“The Experiment So Far Has Been a Success.”

During the Discovery phase of a recent project, I was fortunate to spend some time chatting with the company’s founder.  Though he’s no longer very active in the business, he clearly conveyed the values on which the company was founded three decades ago. The employees live these values to this day.

He’s a wise, charming fellow, full of character, and I could really see why his customers loved him.  Among the dozens of kernels of wisdom that I gathered in that conversation, one really stuck with me.  When I asked him about the history of the company, he wrapped up a story of impressive growth by saying simply:

“The experiment so far has been a success.”

The more I think about this statement, the more I like it, and it reflects an excellent attitude for business-builders to adopt.  Let’s break it into pieces:

“The experiment…”

Every business and brand is an experiment.  You’re experimenting with how you serve a consumer, how you reach that consumer, and how you manage your affairs.  And you’re experimenting with the kind of company you want to create. If you want meaningful growth, you simply have to break new ground.  If you’re not experimenting, you’re just mimicking the herd.  And that’s a slow road to failure.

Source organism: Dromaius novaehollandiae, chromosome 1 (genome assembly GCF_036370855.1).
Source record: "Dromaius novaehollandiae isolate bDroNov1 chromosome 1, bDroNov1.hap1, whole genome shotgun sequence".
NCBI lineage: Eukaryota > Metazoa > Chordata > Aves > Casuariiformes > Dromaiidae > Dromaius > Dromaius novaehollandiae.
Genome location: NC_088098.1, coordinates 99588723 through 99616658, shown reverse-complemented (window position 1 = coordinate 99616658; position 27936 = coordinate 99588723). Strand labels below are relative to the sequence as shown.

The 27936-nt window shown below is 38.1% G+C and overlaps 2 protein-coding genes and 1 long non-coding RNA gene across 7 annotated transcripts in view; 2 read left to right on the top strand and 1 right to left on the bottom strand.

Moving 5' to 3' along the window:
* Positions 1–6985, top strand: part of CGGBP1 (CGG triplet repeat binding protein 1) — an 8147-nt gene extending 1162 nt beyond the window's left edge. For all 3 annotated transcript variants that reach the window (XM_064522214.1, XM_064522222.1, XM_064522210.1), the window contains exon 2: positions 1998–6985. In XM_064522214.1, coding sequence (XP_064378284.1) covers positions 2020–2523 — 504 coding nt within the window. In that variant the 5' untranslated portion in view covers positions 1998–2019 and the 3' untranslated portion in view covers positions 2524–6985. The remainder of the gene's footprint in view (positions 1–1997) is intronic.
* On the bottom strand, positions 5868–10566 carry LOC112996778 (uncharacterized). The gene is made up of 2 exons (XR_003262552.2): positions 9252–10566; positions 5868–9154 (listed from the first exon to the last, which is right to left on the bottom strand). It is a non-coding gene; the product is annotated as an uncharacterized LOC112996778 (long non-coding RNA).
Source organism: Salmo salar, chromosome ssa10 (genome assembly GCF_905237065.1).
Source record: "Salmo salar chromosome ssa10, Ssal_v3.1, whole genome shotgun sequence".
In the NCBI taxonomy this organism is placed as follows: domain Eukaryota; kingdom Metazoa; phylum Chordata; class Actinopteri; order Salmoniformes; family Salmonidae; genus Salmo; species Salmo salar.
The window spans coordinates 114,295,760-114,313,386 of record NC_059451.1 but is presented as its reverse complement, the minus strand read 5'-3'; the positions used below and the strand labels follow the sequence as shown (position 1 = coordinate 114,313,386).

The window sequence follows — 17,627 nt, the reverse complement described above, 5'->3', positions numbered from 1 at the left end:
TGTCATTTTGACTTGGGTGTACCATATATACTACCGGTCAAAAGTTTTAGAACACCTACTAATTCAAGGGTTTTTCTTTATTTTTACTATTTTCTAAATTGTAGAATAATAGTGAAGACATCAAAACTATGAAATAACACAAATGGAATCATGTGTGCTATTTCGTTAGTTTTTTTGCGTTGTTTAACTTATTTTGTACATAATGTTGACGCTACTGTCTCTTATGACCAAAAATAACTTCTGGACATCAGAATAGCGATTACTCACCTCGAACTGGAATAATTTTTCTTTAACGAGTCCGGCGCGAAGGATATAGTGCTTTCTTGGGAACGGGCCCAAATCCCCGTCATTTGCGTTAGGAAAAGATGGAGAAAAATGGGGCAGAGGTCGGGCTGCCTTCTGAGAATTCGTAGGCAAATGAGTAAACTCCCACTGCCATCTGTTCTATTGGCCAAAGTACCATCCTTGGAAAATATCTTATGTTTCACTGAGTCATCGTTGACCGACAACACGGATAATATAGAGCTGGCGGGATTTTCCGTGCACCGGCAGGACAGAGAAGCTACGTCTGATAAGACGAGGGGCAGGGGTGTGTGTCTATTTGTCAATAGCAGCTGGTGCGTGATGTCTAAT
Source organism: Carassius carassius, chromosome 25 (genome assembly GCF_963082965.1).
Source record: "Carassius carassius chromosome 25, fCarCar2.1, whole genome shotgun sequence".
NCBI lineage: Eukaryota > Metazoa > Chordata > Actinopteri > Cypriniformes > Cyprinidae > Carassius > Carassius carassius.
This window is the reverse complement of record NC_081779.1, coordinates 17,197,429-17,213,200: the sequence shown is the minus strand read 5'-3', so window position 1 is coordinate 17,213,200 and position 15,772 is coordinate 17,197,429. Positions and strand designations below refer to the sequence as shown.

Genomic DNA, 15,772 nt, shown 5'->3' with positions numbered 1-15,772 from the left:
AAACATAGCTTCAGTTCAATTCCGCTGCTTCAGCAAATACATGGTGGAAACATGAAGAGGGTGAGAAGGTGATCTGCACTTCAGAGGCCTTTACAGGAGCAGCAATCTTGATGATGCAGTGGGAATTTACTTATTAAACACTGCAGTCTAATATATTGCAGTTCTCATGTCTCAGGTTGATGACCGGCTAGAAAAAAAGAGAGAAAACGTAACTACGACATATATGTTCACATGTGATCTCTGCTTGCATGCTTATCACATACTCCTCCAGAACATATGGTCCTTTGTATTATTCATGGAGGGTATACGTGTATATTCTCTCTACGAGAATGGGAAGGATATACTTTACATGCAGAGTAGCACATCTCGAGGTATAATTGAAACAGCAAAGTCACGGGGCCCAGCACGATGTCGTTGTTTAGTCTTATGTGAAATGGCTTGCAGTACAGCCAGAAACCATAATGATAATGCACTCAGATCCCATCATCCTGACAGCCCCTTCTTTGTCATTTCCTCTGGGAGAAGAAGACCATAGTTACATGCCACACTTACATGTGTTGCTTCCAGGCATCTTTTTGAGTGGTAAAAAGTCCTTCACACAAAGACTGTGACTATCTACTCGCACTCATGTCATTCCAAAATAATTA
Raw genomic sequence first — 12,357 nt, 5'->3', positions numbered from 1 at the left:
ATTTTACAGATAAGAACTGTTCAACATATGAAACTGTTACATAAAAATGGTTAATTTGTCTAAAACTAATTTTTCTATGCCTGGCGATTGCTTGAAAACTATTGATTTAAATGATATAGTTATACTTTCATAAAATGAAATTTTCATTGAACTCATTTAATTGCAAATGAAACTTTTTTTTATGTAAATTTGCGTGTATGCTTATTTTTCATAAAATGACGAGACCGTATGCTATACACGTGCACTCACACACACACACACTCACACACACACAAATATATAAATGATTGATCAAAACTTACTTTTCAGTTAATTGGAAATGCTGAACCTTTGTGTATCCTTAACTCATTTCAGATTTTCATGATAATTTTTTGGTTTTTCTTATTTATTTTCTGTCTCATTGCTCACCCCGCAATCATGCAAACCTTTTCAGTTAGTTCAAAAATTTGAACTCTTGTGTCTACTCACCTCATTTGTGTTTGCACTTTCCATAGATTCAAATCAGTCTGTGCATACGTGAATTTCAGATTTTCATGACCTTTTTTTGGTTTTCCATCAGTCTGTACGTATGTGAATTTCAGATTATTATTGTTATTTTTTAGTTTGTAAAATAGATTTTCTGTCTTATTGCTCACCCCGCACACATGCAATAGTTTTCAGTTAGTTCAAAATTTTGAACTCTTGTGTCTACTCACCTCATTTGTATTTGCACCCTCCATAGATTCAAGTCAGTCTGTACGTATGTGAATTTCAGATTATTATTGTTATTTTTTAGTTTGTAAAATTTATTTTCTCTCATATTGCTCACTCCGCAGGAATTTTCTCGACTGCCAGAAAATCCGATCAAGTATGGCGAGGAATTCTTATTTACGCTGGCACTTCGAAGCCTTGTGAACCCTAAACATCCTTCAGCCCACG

“…so far…”

These two words are critical – remove them and the entire thrust of the statement changes.  The founder is conveying his unwillingness to rest on his laurels.  A business is a living thing in a dynamic environment.  Even if your growth has been meteoric, yesterday’s successes do not guarantee tomorrow’s.

“…has been a success.”

Here, the founder is being modest.  His company has exceeded the industry growth rate by a factor of 10 for years.  Most companies would happily trade their growth curves for his.  Three cheers for humility.

Ask:

  • Are you continually experimenting in meaningful ways?
  • Are you looking toward the future, not dwelling on the past?
  • Are you staying humble (and hungry) even if business is terrific?

Much of success is attitudinal, and we could all do worse than to absorb the attitude of Bob Rogers.

About Matthew Fenton: Matthew helps challenger brands to focus, grow and win.  Since founding his consultancy, Three Deuce Branding, in 1997, he’s helped hundreds of brands to achieve “brand clarity.”  His consulting services and speaking engagements help brands to focus on what matters through positioning, strategy and ideation.  Contact Matthew here.  He calls Chicago home.

Copyright 2014 – Matthew Fenton.  All Rights Reserved.  You may reprint this article with the original, unedited text intact, including the About Matthew Fenton section.